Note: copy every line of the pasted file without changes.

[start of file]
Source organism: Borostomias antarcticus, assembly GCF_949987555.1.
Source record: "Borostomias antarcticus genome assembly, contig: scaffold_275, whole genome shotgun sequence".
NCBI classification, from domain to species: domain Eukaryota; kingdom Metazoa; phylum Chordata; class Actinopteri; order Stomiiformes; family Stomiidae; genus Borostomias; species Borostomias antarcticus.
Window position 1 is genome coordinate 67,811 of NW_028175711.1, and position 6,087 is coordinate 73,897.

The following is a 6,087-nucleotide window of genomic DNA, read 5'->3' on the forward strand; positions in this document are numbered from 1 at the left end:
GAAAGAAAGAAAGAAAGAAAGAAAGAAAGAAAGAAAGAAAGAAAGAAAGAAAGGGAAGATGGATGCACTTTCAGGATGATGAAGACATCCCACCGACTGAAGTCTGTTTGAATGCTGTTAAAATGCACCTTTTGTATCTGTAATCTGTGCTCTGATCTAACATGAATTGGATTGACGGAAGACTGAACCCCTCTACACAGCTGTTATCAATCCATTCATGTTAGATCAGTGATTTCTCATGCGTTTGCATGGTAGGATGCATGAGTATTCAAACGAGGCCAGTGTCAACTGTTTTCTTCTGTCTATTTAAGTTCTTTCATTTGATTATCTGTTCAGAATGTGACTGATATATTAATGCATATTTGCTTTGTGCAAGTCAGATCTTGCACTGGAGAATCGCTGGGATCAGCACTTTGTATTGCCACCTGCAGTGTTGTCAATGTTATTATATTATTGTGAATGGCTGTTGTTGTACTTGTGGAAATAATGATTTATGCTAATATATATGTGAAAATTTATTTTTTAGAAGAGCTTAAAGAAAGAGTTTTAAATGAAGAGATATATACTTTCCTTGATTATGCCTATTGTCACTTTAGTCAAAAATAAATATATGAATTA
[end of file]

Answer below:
Source organism: Borostomias antarcticus, assembly GCF_949987555.1.
Source record: "Borostomias antarcticus genome assembly, contig: scaffold_275, whole genome shotgun sequence".
NCBI classification, from domain to species: domain Eukaryota; kingdom Metazoa; phylum Chordata; class Actinopteri; order Stomiiformes; family Stomiidae; genus Borostomias; species Borostomias antarcticus.
Window position 1 is genome coordinate 67,811 of NW_028175711.1, and position 6,087 is coordinate 73,897.

The following is a 6,087-nucleotide window of genomic DNA, read 5'->3' on the forward strand; positions in this document are numbered from 1 at the left end:
GAAAGAAAGAAAGAAAGAAAGAAAGAAAGAAAGAAAGAAAGAAAGAAAGAAAGGGAAGATGGATGCACTTTCAGGATGATGAAGACATCCCACCGACTGAAGTCTGTTTGAATGCTGTTAAAATGCACCTTTTGTATCTGTAATCTGTGCTCTGATCTAACATGAATTGGATTGACGGAAGACTGAACCCCTCTACACAGCTGTTATCAATCCATTCATGTTAGATCAGTGATTTCTCATGCGTTTGCATGGTAGGATGCATGAGTATTCAAACGAGGCCAGTGTCAACTGTTTTCTTCTGTCTATTTAAGTTCTTTCATTTGATTATCTGTTCAGAATGTGACTGATATATTAATGCATATTTGCTTTGTGCAAGTCAGATCTTGCACTGGAGAATCGCTGGGATCAGCACTTTGTATTGCCACCTGCAGTGTTGTCAATGTTATTATATTATTGTGAATGGCTGTTGTTGTACTTGTGGAAATAATGATTTATGCTAATATATATGTGAAAATTTATTTTTTAGAAGAGCTTAAAGAAAGAGTTTTAAATGAAGAGATATATACTTTCCTTGATTATGCCTATTGTCACTTTAGTCAAAAATAAATATATGAATTA